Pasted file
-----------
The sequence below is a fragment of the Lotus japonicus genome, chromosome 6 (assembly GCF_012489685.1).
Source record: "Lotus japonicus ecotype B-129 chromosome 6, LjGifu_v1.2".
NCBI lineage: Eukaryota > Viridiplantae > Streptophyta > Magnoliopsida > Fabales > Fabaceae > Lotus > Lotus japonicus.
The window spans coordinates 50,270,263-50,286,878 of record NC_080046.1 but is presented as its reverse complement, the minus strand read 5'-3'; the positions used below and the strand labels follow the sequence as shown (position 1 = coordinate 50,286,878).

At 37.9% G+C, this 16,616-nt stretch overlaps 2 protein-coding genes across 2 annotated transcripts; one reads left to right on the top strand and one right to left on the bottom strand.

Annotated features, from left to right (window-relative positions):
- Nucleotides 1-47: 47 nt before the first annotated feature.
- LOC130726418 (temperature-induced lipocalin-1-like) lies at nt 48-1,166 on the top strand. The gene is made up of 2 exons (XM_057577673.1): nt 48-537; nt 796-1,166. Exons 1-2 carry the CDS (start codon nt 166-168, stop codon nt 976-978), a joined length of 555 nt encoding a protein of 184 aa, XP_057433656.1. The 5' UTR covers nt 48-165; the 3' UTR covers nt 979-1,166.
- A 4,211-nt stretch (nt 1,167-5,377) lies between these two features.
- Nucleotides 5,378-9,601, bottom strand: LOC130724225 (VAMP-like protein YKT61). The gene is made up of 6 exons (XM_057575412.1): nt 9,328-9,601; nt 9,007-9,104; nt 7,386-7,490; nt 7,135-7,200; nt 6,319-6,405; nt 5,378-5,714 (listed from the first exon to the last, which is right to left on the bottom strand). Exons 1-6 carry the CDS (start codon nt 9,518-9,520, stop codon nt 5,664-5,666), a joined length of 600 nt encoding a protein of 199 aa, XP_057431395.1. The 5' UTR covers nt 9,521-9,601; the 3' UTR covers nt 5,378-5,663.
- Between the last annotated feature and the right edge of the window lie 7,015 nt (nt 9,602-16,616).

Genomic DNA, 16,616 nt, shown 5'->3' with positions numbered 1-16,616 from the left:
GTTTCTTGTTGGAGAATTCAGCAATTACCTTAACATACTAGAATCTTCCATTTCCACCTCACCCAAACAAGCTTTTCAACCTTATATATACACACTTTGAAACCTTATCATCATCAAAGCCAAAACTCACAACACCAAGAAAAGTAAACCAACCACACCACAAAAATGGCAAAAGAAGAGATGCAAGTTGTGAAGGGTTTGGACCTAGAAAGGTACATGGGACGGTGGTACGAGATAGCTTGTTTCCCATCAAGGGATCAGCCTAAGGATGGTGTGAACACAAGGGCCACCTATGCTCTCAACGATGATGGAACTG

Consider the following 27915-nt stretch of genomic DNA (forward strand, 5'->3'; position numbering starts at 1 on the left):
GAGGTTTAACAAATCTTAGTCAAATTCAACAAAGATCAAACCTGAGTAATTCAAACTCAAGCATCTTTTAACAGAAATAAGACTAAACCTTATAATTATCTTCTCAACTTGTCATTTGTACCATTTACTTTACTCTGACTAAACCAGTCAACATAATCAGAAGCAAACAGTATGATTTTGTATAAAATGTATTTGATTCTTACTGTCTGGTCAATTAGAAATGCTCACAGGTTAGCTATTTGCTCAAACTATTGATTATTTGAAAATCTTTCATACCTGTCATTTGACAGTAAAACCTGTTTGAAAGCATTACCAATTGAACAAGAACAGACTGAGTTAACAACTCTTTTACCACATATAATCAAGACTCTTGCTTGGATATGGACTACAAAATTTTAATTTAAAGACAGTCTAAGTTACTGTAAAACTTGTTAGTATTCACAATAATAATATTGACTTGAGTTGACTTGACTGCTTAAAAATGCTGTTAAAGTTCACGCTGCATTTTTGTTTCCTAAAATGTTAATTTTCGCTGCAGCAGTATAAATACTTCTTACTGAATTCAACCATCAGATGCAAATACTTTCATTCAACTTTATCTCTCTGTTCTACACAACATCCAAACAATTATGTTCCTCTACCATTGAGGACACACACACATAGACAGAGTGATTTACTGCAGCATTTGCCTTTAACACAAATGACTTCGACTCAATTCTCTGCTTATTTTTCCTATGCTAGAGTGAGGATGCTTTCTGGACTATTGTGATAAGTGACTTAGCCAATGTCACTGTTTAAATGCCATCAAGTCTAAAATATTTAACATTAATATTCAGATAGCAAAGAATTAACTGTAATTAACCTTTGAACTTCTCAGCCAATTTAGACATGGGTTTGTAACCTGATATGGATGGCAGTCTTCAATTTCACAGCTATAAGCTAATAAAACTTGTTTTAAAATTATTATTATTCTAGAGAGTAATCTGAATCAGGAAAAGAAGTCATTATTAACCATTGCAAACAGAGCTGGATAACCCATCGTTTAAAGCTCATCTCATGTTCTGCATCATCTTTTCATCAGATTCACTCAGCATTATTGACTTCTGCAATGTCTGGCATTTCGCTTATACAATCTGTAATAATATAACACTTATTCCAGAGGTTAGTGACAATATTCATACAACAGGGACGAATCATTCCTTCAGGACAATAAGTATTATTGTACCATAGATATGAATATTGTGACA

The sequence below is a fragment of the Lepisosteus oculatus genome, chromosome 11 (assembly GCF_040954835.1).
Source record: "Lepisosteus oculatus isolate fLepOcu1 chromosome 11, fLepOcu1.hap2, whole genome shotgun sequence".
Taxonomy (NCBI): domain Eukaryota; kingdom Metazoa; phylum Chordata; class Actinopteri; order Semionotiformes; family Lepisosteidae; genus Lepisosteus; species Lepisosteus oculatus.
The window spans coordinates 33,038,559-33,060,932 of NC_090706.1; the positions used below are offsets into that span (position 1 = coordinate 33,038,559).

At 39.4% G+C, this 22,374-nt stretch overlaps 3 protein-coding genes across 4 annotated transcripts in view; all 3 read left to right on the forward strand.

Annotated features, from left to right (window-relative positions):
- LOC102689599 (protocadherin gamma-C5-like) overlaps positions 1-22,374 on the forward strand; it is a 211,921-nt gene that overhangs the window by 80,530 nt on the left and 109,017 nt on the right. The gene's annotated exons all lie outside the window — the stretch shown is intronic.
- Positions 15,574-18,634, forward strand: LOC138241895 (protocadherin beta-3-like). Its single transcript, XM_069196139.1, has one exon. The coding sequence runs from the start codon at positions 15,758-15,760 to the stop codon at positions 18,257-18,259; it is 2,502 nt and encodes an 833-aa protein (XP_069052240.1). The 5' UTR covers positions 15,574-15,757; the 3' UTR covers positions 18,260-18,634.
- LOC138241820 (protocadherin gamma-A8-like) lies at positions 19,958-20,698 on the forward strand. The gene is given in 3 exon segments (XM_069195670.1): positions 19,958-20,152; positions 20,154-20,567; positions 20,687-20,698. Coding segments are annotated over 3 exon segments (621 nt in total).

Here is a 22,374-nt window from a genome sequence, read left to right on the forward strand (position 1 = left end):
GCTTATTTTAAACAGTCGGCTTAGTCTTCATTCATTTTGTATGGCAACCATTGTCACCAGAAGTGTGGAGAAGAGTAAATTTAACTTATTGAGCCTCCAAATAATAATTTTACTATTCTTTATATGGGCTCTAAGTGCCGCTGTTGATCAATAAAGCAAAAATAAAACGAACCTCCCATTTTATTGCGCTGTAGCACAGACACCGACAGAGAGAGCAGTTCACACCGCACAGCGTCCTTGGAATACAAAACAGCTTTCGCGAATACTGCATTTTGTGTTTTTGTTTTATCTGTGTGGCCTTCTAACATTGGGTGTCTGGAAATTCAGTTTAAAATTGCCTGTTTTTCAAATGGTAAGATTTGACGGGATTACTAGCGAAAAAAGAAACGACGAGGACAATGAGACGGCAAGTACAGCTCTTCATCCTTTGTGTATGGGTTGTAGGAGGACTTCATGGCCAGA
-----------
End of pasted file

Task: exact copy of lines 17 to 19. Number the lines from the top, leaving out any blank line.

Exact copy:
Source record: "Lepisosteus oculatus isolate fLepOcu1 chromosome 11, fLepOcu1.hap2, whole genome shotgun sequence".
Taxonomy (NCBI): domain Eukaryota; kingdom Metazoa; phylum Chordata; class Actinopteri; order Semionotiformes; family Lepisosteidae; genus Lepisosteus; species Lepisosteus oculatus.
The window spans coordinates 33,038,559-33,060,932 of NC_090706.1; the positions used below are offsets into that span (position 1 = coordinate 33,038,559).